It’s a miserable, terrifying storm but it can get better
The recent suicides of Anthony Bourdain and Kate Spade are tragic. My heart goes out to their families and friends. And to them. The magnitude of pain they must have been experiencing is unimaginable.
I’ve got recent experience with mental illness. If you want details, you can read this essay I wrote a few months back. Whenever the topic is in the news — unfortunately, almost always because someone has lost their life to it — I usually get overwhelmed with a rush of thoughts and feelings.
Sorrow for the people who suffered. Fear that I’ll end up back in that kind of indescribable deep and unbearable hole. Gratitude for everyone who has helped me on my journey to recovery. An urge to use my platform to raise awareness and share what has been helpful to me. Doubt about sharing anything: Am I just doing this to make myself feel good? If I exert control over my condition will it come back to haunt me with a vengeance? Who am I to really have anything to say anyways?
All of that stuff is up there, tumbling around in my head. But whatever. Here are a few thoughts on mental illness, borne out of my own suffering and ongoing recovery.
Mental illness is fucking terrifying. Don’t let anyone tell you otherwise.
Those who haven’t been there can’t understand your pain. It’s not their fault. It’s just that the texture of the pain is unimaginable.
Often, the syndrome makes you hate yourself. It’s the syndrome, not you. Hold on to that half a percent deep down inside that is saying “just hang in there.”
The syndrome also swallows time, making it seem like what you’re experiencing is forever. It’s NOT. Think impermanence. It’s a miserable earth-shattering storm, but it WILL pass. Though it may not seem like it, recovery is possible. Even probable.
People who say the suffering will make you wiser and more compassionate may have a point, but when you’re in the thick of it, ignore all that stuff. Just focus on getting through.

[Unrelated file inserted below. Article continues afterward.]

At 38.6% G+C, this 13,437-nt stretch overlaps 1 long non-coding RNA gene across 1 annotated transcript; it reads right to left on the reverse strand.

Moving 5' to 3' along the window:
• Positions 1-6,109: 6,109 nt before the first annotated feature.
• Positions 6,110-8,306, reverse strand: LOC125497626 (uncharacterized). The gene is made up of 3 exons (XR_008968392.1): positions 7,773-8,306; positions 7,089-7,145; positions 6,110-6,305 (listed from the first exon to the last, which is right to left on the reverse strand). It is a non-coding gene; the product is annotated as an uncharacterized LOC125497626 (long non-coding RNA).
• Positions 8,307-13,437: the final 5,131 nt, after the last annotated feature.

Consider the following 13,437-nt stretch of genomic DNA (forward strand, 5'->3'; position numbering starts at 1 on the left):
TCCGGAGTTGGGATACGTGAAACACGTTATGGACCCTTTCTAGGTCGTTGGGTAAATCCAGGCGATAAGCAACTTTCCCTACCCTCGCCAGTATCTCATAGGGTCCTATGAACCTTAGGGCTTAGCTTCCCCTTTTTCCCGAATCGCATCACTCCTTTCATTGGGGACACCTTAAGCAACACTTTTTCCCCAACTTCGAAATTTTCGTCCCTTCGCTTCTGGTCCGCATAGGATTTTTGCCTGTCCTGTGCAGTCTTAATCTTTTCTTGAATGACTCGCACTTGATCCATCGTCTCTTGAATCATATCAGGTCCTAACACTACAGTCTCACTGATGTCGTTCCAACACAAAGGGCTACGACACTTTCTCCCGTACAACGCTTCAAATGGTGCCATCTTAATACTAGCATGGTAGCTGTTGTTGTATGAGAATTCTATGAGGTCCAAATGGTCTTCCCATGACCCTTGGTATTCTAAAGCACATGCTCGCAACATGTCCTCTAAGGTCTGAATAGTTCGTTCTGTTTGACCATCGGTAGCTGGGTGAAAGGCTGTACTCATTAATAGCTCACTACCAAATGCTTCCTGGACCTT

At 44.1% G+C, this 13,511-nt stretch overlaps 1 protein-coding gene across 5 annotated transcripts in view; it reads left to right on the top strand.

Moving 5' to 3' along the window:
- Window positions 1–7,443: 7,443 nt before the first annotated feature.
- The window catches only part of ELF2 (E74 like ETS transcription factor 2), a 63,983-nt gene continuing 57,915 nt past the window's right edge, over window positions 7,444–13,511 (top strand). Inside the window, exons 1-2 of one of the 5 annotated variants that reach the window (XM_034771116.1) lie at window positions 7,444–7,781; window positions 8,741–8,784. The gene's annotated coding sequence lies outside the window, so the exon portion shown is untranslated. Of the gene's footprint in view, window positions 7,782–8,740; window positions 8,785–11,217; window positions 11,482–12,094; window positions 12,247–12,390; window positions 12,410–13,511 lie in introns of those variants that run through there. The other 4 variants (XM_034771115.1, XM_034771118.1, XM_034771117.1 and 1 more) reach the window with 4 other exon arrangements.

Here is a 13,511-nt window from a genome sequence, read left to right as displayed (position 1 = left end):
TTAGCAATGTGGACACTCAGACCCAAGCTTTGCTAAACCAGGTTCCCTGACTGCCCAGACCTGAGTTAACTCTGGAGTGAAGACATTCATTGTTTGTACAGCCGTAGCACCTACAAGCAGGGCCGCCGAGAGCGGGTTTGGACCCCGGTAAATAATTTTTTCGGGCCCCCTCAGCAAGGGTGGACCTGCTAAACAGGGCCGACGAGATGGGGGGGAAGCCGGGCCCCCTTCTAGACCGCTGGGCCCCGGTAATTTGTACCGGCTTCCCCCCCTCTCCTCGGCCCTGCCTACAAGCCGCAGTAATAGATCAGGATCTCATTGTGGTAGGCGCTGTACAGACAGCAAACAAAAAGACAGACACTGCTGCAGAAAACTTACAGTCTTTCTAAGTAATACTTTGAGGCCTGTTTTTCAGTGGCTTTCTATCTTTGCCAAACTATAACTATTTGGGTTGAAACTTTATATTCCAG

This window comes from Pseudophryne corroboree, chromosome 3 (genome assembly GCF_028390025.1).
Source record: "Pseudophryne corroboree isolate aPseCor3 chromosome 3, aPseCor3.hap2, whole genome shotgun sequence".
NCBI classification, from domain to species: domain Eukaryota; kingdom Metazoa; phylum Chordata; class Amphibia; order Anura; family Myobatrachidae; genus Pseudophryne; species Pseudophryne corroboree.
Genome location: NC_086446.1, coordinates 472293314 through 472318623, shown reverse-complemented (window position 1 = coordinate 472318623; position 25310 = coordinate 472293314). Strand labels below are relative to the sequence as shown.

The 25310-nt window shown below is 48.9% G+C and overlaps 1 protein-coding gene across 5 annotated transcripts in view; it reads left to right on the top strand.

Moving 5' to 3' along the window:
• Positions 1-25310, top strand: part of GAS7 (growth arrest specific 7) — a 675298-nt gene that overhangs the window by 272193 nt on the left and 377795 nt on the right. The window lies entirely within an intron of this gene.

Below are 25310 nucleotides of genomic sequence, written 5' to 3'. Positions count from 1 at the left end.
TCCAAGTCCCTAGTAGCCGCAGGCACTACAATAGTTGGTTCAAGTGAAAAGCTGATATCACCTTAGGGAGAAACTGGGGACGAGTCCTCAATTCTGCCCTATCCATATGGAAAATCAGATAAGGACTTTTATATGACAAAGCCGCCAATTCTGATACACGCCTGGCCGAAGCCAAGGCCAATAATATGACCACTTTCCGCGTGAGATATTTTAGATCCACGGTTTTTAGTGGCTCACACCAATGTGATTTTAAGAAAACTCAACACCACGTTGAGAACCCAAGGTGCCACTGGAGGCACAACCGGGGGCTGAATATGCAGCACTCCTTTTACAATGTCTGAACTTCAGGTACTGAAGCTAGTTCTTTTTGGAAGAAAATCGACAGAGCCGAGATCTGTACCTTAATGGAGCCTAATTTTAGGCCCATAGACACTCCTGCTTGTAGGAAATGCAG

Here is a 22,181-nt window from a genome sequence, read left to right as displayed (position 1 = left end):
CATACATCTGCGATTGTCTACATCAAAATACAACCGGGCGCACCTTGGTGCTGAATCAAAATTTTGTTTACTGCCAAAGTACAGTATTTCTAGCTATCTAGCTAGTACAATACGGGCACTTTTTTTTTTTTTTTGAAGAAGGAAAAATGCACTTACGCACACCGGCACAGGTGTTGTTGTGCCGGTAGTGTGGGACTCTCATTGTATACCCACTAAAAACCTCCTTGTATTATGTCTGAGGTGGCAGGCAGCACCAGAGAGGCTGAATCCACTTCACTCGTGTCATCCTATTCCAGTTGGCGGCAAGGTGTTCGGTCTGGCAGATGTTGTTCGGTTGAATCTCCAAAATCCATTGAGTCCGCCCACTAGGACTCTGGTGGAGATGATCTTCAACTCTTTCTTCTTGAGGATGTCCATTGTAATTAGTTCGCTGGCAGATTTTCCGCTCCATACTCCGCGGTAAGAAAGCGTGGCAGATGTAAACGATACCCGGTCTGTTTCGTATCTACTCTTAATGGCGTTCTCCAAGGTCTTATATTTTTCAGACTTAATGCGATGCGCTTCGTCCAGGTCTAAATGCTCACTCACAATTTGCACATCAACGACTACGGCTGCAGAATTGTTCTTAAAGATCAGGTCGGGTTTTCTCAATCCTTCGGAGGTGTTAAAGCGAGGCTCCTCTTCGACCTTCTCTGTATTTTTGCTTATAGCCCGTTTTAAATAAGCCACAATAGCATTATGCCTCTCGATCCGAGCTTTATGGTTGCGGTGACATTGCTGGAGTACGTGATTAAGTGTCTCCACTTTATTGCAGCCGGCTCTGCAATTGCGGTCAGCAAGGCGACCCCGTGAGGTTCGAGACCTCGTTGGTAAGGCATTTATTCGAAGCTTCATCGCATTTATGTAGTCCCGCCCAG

Don’t be ashamed. Don’t be ashamed. Don’t be ashamed.
Get help. Get help. Get help.
If a loved one is experiencing mental illness, go light on advice and heavy on presence. This is HARD, too. You WANT to give advice because you think it will help. But, unless you are a pro or have suffered yourself, just being there is almost always the best way to help.
It may seem like you are alone, but you are not. When I opened up about my experience with OCD/anxiety/depression, people I NEVER would have guessed came to me w/their remarkably similar stories. BUT, if you do open up, some will come to you w/rubbish advice, like “think positive.” Ignore them.
Be patient. It’s a 9-inning game. Not every inning will be a good one.
I’ll close by reiterating this: GET HELP. It really CAN get better. I’m terrified just saying this for fear my shit will come back with a vengeance but only 10 months after being totally despairing I’m managing pretty well. Because of medication and therapy. If you’re reading this and none of it makes sense or is completely overwhelming or is just causing more pain, I feel for you. I really do. Please consider calling the national suicide prevention lifeline (1–800–273–8255) to start the process of getting help right now.
Thanks for reading. If you found this valuable, please follow me on twitter @Bstulberg where I share my writing.